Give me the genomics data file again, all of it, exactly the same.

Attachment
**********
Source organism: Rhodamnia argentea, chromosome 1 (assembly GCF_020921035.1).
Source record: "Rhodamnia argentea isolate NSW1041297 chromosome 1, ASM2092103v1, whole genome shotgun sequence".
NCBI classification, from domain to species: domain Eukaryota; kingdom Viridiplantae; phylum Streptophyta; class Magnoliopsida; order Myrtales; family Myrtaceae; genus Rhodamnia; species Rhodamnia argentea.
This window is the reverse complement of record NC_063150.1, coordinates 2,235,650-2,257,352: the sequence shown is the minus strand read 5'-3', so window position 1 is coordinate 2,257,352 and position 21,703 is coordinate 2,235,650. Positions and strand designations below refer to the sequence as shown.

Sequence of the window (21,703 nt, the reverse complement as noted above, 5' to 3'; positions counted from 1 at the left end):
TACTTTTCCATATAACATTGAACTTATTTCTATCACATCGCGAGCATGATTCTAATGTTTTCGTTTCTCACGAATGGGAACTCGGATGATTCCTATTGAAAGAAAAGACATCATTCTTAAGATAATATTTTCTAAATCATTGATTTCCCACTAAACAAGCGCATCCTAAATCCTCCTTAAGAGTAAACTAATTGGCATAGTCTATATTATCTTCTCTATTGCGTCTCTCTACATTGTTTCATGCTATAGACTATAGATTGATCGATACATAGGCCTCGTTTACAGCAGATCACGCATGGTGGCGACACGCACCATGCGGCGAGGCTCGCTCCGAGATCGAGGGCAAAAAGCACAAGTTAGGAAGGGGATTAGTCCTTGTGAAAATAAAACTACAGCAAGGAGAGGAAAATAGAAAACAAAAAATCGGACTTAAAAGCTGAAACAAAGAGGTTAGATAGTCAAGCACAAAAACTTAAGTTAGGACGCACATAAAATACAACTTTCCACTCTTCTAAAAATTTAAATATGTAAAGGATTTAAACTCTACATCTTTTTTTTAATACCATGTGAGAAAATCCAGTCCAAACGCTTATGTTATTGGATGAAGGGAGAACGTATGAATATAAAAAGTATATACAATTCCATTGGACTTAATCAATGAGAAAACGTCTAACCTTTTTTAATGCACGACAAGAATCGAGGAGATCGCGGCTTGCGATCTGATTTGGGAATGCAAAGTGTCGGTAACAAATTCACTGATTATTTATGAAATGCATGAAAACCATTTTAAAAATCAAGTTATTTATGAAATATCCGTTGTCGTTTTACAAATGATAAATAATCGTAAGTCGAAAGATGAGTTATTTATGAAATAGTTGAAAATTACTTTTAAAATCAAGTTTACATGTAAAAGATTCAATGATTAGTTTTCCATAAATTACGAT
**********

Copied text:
Source organism: Rhodamnia argentea, chromosome 1 (assembly GCF_020921035.1).
Source record: "Rhodamnia argentea isolate NSW1041297 chromosome 1, ASM2092103v1, whole genome shotgun sequence".
NCBI classification, from domain to species: domain Eukaryota; kingdom Viridiplantae; phylum Streptophyta; class Magnoliopsida; order Myrtales; family Myrtaceae; genus Rhodamnia; species Rhodamnia argentea.
This window is the reverse complement of record NC_063150.1, coordinates 2,235,650-2,257,352: the sequence shown is the minus strand read 5'-3', so window position 1 is coordinate 2,257,352 and position 21,703 is coordinate 2,235,650. Positions and strand designations below refer to the sequence as shown.

Sequence of the window (21,703 nt, the reverse complement as noted above, 5' to 3'; positions counted from 1 at the left end):
TACTTTTCCATATAACATTGAACTTATTTCTATCACATCGCGAGCATGATTCTAATGTTTTCGTTTCTCACGAATGGGAACTCGGATGATTCCTATTGAAAGAAAAGACATCATTCTTAAGATAATATTTTCTAAATCATTGATTTCCCACTAAACAAGCGCATCCTAAATCCTCCTTAAGAGTAAACTAATTGGCATAGTCTATATTATCTTCTCTATTGCGTCTCTCTACATTGTTTCATGCTATAGACTATAGATTGATCGATACATAGGCCTCGTTTACAGCAGATCACGCATGGTGGCGACACGCACCATGCGGCGAGGCTCGCTCCGAGATCGAGGGCAAAAAGCACAAGTTAGGAAGGGGATTAGTCCTTGTGAAAATAAAACTACAGCAAGGAGAGGAAAATAGAAAACAAAAAATCGGACTTAAAAGCTGAAACAAAGAGGTTAGATAGTCAAGCACAAAAACTTAAGTTAGGACGCACATAAAATACAACTTTCCACTCTTCTAAAAATTTAAATATGTAAAGGATTTAAACTCTACATCTTTTTTTTAATACCATGTGAGAAAATCCAGTCCAAACGCTTATGTTATTGGATGAAGGGAGAACGTATGAATATAAAAAGTATATACAATTCCATTGGACTTAATCAATGAGAAAACGTCTAACCTTTTTTAATGCACGACAAGAATCGAGGAGATCGCGGCTTGCGATCTGATTTGGGAATGCAAAGTGTCGGTAACAAATTCACTGATTATTTATGAAATGCATGAAAACCATTTTAAAAATCAAGTTATTTATGAAATATCCGTTGTCGTTTTACAAATGATAAATAATCGTAAGTCGAAAGATGAGTTATTTATGAAATAGTTGAAAATTACTTTTAAAATCAAGTTTACATGTAAAAGATTCAATGATTAGTTTTCCATAAATTACGAT